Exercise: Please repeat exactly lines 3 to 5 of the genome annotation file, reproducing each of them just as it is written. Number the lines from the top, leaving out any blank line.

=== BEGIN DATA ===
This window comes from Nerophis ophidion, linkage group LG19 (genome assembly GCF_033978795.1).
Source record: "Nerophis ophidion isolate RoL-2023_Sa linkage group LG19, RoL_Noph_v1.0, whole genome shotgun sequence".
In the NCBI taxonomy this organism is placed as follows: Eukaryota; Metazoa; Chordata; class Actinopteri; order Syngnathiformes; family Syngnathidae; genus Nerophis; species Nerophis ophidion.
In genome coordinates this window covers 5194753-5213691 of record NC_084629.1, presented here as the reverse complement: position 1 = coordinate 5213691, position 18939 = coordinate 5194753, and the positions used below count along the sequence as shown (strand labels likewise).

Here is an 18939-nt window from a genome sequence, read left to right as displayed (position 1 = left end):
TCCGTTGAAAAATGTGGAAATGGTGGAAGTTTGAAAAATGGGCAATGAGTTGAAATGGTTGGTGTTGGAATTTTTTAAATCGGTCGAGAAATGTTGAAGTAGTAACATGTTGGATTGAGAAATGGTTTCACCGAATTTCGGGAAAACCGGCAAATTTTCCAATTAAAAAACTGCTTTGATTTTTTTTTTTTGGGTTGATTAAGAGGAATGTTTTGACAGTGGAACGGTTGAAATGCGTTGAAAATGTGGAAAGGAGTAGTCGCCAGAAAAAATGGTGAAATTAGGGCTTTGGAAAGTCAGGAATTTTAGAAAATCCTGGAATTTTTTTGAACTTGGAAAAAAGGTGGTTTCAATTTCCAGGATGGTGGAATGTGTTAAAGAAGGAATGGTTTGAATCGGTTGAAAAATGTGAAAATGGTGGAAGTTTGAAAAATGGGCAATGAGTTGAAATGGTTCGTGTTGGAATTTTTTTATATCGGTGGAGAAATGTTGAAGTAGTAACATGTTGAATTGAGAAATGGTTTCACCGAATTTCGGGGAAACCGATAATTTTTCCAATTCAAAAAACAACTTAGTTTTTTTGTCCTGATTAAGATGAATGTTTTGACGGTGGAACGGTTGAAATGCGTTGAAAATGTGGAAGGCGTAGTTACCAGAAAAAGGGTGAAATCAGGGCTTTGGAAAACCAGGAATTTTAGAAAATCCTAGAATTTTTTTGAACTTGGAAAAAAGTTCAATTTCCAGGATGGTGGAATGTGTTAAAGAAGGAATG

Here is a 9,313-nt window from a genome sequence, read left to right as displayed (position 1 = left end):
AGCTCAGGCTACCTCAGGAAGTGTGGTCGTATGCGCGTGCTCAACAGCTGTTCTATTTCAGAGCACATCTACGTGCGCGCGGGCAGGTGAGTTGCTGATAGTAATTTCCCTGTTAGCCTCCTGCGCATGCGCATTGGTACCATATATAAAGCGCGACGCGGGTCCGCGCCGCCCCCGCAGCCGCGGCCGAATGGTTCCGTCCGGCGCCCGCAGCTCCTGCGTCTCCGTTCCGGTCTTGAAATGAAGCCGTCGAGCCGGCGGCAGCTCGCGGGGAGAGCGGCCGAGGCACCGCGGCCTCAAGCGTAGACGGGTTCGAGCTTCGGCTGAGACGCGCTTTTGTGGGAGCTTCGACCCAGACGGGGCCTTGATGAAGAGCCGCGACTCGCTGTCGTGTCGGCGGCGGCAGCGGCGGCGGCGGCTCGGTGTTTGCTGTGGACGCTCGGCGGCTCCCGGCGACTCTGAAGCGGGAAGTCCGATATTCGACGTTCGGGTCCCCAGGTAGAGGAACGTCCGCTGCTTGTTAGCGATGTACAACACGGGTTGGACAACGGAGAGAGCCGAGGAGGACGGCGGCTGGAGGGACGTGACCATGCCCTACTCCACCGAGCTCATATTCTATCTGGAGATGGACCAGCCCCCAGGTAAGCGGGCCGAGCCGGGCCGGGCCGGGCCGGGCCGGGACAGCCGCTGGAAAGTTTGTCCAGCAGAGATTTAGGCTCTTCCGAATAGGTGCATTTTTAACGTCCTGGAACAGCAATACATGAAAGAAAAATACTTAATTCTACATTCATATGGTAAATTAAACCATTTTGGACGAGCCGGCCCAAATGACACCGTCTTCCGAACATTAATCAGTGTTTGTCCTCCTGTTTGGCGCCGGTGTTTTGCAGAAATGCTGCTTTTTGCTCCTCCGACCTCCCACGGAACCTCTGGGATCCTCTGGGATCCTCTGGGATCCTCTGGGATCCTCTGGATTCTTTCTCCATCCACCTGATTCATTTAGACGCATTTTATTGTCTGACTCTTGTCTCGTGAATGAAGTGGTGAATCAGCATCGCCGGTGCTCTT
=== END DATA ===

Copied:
In the NCBI taxonomy this organism is placed as follows: Eukaryota; Metazoa; Chordata; class Actinopteri; order Syngnathiformes; family Syngnathidae; genus Nerophis; species Nerophis ophidion.
In genome coordinates this window covers 5194753-5213691 of record NC_084629.1, presented here as the reverse complement: position 1 = coordinate 5213691, position 18939 = coordinate 5194753, and the positions used below count along the sequence as shown (strand labels likewise).

Here is an 18939-nt window from a genome sequence, read left to right as displayed (position 1 = left end):